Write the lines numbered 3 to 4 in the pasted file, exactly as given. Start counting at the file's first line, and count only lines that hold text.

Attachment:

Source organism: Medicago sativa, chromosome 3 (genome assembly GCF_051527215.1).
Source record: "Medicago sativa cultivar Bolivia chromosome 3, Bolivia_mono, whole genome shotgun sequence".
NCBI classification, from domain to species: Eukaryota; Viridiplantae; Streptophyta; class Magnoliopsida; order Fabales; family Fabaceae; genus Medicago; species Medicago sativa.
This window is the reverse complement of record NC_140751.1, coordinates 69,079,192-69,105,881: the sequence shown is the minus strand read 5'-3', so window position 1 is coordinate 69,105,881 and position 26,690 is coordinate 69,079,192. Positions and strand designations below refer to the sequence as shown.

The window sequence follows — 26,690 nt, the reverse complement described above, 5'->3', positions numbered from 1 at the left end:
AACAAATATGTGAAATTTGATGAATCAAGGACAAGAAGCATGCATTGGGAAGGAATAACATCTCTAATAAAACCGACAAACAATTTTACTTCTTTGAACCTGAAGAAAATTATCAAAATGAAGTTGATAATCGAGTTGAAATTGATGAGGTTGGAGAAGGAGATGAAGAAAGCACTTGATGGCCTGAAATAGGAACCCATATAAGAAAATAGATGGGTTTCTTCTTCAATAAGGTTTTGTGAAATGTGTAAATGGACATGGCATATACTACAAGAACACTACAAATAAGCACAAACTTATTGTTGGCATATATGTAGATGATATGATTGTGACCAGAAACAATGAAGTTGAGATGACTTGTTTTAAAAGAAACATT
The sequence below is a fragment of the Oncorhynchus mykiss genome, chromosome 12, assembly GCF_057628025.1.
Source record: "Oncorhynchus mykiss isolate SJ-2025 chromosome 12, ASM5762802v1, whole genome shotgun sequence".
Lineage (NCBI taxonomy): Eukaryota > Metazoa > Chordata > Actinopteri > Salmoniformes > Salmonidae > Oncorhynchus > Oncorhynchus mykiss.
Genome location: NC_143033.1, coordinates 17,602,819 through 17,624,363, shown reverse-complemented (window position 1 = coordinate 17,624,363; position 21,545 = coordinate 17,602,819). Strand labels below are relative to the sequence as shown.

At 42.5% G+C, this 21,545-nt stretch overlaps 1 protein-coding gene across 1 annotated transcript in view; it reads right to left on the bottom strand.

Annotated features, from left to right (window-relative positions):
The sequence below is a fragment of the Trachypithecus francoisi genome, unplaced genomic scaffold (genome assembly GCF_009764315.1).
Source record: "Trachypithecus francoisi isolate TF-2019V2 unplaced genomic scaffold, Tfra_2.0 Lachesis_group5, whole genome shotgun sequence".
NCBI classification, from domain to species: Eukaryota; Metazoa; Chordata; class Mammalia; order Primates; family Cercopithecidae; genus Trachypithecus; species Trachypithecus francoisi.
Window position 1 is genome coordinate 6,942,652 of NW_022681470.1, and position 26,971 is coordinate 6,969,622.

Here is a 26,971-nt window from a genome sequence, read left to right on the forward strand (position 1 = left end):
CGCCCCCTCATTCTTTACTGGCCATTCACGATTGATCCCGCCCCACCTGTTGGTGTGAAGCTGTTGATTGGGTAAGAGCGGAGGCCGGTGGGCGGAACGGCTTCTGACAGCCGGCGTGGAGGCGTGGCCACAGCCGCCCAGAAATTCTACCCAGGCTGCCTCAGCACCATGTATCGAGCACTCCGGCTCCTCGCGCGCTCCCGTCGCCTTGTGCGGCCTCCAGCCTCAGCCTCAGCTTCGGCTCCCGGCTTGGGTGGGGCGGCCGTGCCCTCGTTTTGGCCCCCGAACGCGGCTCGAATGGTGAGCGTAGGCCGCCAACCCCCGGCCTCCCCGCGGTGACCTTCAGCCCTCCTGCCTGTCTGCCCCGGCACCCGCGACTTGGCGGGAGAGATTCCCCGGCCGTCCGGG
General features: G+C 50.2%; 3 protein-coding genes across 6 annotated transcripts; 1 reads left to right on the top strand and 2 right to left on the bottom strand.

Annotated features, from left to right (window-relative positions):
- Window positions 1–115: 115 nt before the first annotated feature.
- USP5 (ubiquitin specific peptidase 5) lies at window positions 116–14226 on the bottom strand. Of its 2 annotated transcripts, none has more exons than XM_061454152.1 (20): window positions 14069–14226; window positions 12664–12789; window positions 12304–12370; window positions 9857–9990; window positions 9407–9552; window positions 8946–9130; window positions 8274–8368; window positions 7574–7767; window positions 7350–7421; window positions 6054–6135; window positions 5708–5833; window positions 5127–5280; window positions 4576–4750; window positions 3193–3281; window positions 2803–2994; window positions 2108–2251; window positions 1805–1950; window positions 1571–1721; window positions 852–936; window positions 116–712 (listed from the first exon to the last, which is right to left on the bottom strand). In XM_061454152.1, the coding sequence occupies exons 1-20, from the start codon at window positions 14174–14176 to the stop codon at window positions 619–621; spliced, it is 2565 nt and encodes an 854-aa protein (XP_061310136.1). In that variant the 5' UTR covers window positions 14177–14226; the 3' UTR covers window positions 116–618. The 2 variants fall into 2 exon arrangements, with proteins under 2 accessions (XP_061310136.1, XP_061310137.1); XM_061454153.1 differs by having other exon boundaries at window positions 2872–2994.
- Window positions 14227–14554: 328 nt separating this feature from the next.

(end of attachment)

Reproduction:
NCBI classification, from domain to species: Eukaryota; Viridiplantae; Streptophyta; class Magnoliopsida; order Fabales; family Fabaceae; genus Medicago; species Medicago sativa.
This window is the reverse complement of record NC_140751.1, coordinates 69,079,192-69,105,881: the sequence shown is the minus strand read 5'-3', so window position 1 is coordinate 69,105,881 and position 26,690 is coordinate 69,079,192. Positions and strand designations below refer to the sequence as shown.